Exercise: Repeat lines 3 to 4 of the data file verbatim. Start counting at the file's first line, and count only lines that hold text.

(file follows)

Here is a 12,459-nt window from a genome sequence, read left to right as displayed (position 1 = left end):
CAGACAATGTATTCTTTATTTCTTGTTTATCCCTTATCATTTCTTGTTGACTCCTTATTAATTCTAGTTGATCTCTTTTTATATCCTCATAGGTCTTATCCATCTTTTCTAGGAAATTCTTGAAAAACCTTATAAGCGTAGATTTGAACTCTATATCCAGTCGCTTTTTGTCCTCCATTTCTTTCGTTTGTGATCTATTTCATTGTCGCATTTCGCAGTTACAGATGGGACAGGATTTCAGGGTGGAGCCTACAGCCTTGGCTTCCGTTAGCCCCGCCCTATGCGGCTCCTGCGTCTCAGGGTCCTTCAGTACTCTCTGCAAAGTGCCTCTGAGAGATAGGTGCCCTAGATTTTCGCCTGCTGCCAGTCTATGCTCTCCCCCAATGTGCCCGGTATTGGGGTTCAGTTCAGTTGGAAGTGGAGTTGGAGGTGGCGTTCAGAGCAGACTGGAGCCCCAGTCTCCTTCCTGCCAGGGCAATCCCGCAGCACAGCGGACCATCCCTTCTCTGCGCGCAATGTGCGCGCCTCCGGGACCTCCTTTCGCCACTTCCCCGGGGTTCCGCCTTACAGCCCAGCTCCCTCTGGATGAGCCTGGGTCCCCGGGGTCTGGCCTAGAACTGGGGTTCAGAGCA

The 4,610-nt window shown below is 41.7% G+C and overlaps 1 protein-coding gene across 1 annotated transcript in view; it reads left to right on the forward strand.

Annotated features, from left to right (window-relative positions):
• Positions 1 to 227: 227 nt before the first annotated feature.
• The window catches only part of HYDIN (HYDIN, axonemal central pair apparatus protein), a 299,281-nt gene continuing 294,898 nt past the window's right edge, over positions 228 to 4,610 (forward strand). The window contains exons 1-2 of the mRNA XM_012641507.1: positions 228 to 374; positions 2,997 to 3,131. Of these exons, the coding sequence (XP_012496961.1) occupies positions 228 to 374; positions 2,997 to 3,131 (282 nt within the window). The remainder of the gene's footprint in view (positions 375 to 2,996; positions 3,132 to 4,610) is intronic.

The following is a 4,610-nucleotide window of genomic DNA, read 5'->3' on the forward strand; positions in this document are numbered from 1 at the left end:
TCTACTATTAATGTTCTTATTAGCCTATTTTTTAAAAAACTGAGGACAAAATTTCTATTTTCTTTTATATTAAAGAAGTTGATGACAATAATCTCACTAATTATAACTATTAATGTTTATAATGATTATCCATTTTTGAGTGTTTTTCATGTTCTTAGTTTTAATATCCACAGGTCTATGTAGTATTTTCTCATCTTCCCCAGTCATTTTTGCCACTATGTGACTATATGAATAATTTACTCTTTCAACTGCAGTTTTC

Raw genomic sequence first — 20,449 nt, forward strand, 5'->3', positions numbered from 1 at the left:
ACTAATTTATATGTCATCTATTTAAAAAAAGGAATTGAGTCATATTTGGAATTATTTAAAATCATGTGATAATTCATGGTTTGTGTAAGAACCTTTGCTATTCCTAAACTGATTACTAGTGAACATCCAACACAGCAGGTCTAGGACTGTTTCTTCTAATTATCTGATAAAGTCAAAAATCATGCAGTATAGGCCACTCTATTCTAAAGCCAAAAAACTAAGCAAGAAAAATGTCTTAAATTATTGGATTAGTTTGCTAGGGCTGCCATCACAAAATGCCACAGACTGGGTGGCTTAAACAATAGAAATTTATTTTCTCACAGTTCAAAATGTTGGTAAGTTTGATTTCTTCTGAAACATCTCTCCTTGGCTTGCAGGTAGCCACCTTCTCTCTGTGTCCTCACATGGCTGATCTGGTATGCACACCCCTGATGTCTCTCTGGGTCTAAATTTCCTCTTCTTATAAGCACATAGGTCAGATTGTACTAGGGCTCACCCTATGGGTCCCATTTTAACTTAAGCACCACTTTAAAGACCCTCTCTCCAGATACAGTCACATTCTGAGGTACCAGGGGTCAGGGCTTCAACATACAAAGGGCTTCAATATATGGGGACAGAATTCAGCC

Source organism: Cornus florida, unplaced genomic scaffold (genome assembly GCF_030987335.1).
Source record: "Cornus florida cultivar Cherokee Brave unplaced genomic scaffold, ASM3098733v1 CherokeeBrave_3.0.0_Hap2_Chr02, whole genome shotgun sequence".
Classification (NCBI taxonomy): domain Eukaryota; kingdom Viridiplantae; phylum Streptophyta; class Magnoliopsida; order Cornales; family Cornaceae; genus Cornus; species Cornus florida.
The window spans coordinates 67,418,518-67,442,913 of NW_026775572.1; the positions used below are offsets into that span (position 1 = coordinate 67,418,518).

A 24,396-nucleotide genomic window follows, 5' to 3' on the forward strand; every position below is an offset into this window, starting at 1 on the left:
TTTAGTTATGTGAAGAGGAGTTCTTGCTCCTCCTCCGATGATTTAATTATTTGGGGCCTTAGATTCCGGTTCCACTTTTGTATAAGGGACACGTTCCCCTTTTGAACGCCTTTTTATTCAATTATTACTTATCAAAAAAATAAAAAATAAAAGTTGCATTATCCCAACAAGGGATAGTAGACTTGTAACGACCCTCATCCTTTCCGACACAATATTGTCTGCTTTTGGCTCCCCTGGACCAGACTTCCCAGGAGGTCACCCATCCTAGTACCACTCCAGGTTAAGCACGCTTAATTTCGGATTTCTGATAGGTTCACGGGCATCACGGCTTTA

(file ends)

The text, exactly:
The 4,610-nt window shown below is 41.7% G+C and overlaps 1 protein-coding gene across 1 annotated transcript in view; it reads left to right on the forward strand.

Annotated features, from left to right (window-relative positions):